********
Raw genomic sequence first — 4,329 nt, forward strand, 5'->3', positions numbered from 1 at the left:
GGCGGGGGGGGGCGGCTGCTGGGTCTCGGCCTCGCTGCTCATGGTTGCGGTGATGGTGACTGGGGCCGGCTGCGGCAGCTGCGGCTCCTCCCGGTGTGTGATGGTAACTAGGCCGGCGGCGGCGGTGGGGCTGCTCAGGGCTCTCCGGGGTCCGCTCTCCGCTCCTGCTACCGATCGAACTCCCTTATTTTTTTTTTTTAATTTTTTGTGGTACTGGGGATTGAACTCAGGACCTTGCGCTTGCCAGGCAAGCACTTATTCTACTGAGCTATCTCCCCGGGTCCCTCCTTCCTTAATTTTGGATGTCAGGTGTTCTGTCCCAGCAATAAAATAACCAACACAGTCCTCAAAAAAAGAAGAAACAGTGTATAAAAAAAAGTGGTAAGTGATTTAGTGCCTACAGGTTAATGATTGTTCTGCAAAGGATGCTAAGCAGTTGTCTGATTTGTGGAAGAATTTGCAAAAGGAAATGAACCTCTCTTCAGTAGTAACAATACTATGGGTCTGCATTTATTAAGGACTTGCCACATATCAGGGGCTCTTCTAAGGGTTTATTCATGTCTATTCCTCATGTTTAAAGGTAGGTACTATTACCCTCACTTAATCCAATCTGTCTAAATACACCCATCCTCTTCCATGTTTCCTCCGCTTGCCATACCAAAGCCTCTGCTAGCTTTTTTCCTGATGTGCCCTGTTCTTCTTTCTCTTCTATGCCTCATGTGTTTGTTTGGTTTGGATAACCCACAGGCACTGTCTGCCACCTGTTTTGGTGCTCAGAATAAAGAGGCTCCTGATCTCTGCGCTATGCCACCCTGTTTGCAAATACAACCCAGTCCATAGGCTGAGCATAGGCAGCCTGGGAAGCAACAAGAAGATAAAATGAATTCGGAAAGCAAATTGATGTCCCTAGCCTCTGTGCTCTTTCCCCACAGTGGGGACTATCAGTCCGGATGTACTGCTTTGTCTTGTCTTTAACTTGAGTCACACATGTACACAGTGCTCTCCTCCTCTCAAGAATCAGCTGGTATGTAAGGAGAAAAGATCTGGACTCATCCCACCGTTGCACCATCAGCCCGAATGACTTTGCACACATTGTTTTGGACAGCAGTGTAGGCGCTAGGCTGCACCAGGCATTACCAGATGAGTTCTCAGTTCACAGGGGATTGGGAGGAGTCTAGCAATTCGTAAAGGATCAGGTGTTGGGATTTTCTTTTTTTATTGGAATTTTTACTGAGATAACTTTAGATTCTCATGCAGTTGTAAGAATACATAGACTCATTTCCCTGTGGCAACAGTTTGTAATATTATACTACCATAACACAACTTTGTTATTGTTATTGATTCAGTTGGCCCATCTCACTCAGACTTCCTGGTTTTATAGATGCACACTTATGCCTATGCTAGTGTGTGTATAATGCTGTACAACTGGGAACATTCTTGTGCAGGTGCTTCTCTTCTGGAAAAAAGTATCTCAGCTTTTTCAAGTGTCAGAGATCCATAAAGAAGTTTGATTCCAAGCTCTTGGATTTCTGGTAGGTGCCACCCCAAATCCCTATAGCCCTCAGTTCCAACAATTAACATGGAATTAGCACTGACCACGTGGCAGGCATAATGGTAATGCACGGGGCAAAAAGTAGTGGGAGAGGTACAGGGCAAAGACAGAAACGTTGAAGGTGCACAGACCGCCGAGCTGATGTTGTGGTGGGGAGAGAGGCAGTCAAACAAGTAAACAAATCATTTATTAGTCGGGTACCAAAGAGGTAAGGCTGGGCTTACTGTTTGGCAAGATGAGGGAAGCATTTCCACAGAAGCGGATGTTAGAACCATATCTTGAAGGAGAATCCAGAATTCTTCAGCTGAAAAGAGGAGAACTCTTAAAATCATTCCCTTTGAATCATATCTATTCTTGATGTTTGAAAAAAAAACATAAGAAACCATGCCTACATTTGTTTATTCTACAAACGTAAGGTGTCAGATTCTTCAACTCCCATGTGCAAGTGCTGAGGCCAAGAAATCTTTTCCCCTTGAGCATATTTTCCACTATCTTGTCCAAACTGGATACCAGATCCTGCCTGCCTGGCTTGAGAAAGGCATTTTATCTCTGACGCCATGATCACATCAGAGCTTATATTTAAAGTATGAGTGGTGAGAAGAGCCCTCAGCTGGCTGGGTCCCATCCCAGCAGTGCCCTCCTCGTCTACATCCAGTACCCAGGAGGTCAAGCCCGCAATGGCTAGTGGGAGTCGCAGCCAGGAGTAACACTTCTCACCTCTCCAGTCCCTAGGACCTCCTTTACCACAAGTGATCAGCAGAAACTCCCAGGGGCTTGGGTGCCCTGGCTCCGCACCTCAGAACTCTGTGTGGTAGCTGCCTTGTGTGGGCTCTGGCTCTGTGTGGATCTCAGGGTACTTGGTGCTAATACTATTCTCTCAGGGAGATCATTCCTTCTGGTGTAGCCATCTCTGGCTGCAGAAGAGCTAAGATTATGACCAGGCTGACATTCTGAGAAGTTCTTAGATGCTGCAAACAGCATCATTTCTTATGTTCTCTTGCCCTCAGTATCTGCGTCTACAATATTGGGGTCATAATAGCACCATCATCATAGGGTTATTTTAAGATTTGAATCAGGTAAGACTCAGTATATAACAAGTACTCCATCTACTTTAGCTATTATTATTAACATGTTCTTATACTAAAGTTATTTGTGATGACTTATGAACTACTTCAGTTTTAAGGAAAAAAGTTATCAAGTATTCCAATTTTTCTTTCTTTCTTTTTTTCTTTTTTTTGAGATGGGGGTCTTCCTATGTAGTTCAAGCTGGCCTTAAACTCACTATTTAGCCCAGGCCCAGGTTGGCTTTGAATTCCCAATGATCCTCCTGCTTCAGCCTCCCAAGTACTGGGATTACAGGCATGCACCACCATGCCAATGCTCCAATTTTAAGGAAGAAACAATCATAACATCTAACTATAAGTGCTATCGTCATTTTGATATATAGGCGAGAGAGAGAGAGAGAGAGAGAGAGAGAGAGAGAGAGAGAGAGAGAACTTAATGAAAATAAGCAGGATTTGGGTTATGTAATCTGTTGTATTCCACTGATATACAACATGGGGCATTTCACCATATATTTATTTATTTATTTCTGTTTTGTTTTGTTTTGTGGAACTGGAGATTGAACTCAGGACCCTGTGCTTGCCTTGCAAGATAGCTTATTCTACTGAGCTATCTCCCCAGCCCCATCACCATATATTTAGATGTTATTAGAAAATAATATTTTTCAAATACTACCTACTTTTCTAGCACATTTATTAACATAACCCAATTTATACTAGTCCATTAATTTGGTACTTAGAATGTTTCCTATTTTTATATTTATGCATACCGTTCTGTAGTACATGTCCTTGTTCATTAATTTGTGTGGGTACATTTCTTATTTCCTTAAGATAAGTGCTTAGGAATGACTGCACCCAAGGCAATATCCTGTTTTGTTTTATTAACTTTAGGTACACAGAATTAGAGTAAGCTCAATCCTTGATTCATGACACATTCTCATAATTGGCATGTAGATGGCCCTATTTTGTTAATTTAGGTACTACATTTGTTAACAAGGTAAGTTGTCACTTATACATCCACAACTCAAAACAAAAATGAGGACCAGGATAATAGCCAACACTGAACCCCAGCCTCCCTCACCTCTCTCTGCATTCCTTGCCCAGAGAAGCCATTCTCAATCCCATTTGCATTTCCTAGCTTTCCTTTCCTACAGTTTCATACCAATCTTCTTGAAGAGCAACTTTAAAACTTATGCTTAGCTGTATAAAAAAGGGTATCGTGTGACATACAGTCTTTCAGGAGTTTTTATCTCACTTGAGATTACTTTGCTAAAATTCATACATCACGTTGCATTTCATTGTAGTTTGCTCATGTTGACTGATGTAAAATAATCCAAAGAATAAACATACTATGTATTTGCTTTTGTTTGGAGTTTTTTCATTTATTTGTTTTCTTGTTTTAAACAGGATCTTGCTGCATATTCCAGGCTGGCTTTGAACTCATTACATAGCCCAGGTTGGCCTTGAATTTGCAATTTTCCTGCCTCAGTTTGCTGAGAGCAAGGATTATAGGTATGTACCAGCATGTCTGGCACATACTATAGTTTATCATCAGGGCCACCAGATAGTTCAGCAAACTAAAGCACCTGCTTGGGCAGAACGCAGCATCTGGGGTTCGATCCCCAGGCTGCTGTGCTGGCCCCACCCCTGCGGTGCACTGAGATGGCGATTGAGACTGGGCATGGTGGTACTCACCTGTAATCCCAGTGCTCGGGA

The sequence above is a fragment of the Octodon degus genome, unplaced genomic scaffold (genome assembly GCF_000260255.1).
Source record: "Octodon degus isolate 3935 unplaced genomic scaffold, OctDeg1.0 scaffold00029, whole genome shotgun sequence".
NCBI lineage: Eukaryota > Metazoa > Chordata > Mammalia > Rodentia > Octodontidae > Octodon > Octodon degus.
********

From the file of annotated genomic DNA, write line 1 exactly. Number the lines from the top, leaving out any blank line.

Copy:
Raw genomic sequence first — 4,329 nt, forward strand, 5'->3', positions numbered from 1 at the left: